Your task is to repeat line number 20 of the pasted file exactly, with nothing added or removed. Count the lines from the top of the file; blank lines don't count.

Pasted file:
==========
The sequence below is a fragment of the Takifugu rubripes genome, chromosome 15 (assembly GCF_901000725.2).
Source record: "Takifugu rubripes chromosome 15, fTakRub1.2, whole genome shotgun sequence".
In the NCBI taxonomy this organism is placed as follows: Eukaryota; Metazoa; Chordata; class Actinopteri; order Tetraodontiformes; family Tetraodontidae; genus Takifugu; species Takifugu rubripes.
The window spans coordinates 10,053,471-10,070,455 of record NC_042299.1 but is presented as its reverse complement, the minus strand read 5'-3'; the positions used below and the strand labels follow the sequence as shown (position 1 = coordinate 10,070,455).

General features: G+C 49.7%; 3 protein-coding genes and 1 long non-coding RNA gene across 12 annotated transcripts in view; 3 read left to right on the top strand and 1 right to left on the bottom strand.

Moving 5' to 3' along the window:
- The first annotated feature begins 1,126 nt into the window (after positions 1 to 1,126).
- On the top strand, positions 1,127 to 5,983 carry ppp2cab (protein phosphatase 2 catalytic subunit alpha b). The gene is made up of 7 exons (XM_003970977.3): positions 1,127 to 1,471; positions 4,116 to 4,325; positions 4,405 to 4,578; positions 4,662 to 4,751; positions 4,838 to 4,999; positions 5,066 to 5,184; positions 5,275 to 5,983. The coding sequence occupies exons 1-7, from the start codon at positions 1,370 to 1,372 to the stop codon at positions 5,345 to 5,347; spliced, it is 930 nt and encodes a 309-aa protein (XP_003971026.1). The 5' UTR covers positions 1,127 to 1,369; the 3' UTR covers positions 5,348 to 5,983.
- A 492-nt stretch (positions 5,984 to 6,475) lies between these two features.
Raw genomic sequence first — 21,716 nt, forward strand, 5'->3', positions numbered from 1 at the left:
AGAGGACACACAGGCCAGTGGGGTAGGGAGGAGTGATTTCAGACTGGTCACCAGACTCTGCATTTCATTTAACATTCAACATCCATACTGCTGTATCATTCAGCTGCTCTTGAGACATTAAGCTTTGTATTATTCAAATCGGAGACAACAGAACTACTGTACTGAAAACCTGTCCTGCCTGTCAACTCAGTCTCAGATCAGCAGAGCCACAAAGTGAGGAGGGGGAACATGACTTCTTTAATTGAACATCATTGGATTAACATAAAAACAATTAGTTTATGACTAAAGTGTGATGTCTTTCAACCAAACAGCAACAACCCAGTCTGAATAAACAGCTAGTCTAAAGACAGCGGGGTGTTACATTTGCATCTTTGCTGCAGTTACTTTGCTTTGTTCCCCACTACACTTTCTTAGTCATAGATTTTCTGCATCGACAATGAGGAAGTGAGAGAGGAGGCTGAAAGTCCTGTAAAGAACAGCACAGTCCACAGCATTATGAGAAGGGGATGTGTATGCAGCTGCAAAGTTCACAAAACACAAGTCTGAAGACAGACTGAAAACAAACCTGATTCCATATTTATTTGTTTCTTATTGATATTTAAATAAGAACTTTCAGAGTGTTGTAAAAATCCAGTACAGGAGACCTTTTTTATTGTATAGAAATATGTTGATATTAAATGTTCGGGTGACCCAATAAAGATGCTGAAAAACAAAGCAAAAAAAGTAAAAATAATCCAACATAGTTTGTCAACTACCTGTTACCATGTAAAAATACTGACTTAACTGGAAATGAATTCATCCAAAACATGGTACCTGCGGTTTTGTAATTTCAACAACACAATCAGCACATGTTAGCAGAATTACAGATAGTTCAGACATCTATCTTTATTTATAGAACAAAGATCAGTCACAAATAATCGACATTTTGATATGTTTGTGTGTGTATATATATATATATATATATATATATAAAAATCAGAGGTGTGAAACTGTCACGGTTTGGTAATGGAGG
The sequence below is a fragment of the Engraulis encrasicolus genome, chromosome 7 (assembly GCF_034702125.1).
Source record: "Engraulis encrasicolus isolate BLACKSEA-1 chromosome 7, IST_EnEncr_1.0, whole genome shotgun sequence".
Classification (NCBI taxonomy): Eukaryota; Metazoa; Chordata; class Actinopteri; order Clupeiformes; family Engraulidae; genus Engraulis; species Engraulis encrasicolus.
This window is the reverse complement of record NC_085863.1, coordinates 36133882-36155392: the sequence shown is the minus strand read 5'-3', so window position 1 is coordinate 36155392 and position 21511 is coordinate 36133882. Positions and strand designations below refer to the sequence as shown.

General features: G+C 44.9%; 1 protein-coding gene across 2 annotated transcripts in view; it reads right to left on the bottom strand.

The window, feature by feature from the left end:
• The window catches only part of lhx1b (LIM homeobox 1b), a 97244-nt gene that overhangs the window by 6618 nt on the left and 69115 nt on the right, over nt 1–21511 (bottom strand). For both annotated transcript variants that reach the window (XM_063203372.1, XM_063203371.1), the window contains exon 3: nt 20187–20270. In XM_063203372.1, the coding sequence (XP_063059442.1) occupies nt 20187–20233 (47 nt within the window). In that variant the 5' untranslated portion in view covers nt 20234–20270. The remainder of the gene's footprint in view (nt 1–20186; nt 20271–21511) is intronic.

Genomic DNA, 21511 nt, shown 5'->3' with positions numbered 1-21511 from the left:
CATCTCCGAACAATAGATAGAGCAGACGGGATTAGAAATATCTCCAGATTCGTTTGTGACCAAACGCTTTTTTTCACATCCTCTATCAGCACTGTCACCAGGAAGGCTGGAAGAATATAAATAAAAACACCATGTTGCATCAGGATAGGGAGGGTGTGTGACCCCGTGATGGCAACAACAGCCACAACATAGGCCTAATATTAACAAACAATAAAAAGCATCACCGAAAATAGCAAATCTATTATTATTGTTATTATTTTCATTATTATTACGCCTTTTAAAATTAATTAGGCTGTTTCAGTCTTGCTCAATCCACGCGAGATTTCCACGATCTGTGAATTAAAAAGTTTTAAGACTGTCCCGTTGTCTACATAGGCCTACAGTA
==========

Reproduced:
CATCTCCGAACAATAGATAGAGCAGACGGGATTAGAAATATCTCCAGATTCGTTTGTGACCAAACGCTTTTTTTCACATCCTCTATCAGCACTGTCACCAGGAAGGCTGGAAGAATATAAATAAAAACACCATGTTGCATCAGGATAGGGAGGGTGTGTGACCCCGTGATGGCAACAACAGCCACAACATAGGCCTAATATTAACAAACAATAAAAAGCATCACCGAAAATAGCAAATCTATTATTATTGTTATTATTTTCATTATTATTACGCCTTTTAAAATTAATTAGGCTGTTTCAGTCTTGCTCAATCCACGCGAGATTTCCACGATCTGTGAATTAAAAAGTTTTAAGACTGTCCCGTTGTCTACATAGGCCTACAGTA